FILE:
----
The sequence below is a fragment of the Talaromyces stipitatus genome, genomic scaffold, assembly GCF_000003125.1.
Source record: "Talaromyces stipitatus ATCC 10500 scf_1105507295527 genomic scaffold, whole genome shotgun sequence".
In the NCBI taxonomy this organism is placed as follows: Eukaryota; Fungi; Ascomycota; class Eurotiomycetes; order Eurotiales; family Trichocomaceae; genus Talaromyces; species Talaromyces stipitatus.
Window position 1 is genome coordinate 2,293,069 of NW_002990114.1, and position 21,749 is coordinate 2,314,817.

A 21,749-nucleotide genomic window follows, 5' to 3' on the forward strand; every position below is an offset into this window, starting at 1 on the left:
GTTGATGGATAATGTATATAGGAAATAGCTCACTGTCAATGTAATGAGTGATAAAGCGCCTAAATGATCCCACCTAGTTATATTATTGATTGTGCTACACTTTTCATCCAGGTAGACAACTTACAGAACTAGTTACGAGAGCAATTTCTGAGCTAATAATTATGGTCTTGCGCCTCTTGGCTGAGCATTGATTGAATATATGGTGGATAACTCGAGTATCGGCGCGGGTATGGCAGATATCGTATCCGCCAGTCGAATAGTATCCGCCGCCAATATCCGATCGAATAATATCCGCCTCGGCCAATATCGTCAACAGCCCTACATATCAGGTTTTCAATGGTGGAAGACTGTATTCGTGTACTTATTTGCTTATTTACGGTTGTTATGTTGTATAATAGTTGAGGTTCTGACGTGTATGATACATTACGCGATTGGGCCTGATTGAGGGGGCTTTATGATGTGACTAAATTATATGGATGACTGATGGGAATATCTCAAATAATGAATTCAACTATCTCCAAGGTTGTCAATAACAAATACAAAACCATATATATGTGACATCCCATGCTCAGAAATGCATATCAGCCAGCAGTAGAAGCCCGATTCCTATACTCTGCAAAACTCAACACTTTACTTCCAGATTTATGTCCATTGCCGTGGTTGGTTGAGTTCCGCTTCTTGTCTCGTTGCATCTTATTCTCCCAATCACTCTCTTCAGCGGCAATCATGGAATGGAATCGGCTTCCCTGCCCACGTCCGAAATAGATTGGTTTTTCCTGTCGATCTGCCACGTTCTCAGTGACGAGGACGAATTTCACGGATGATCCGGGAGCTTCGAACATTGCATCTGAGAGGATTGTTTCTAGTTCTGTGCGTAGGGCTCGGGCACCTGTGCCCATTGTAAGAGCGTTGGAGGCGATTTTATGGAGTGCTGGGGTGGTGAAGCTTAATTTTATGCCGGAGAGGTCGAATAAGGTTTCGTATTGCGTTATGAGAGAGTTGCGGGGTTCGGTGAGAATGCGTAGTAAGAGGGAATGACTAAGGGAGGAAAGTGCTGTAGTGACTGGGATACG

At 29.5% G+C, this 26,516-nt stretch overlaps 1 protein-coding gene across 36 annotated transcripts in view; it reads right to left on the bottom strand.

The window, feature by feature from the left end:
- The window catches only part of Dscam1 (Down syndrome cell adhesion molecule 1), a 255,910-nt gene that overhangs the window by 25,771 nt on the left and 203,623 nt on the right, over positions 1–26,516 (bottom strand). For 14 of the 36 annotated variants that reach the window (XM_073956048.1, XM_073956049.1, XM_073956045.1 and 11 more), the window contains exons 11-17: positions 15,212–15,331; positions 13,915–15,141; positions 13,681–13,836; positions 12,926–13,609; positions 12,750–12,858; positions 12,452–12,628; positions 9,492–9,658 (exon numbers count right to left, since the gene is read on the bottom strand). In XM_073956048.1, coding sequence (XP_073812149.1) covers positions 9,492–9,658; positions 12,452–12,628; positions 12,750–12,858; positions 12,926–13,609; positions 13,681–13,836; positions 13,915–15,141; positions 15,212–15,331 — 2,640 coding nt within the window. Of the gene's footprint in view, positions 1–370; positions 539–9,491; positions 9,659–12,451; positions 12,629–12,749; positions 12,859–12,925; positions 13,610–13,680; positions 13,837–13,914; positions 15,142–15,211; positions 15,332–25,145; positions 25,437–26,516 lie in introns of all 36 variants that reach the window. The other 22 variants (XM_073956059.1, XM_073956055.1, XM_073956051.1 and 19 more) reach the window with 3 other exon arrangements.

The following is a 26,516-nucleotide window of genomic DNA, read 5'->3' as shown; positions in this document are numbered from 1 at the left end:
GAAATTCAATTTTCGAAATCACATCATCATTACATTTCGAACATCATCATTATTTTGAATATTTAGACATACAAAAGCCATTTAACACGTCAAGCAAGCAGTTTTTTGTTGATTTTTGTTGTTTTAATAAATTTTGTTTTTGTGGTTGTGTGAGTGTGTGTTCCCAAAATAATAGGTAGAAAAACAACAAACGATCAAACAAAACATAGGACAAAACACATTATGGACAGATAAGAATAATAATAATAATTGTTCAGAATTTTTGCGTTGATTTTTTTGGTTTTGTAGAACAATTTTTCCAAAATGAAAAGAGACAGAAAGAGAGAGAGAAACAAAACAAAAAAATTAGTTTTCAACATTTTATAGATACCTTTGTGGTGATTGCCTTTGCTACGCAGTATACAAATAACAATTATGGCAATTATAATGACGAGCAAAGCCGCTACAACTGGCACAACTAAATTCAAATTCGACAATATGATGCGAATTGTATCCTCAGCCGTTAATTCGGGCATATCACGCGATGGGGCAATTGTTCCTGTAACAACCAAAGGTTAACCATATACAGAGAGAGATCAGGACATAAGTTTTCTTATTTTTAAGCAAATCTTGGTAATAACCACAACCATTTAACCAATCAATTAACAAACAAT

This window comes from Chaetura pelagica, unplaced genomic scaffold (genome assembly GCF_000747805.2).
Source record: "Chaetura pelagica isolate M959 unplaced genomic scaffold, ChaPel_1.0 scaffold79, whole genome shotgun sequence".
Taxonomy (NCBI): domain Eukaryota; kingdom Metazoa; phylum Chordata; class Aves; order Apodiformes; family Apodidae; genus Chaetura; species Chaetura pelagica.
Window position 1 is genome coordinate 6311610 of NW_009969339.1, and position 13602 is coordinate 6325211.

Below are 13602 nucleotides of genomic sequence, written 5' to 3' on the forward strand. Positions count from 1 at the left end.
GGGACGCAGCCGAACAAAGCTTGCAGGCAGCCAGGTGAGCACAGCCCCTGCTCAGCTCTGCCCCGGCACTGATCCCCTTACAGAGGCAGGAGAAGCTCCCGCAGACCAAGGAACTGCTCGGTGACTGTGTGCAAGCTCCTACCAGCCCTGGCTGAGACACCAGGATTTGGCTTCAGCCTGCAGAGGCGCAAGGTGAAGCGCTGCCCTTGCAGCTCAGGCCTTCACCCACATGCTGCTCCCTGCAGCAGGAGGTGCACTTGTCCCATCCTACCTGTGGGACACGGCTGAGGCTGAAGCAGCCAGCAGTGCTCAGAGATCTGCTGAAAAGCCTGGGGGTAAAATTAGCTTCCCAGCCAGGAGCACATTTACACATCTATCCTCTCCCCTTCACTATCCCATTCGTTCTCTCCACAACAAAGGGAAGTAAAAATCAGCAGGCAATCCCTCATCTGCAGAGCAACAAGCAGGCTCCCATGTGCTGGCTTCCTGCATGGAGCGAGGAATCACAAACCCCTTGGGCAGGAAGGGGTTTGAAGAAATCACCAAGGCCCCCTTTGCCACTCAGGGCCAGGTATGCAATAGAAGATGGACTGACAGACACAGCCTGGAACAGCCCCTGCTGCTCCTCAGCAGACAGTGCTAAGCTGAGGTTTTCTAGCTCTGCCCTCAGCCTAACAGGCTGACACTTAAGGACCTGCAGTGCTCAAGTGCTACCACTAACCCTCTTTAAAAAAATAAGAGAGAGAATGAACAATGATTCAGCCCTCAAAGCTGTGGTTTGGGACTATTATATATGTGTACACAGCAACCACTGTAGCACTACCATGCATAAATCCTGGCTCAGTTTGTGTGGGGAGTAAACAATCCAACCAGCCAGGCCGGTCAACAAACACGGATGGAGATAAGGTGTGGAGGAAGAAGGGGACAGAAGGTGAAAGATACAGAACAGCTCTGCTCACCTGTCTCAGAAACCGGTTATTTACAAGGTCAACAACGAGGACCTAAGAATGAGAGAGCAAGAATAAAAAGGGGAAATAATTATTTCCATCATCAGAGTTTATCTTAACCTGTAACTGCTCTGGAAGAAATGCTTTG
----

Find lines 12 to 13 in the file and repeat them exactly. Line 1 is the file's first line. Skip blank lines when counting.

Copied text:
This window comes from Chaetura pelagica, unplaced genomic scaffold (genome assembly GCF_000747805.2).
Source record: "Chaetura pelagica isolate M959 unplaced genomic scaffold, ChaPel_1.0 scaffold79, whole genome shotgun sequence".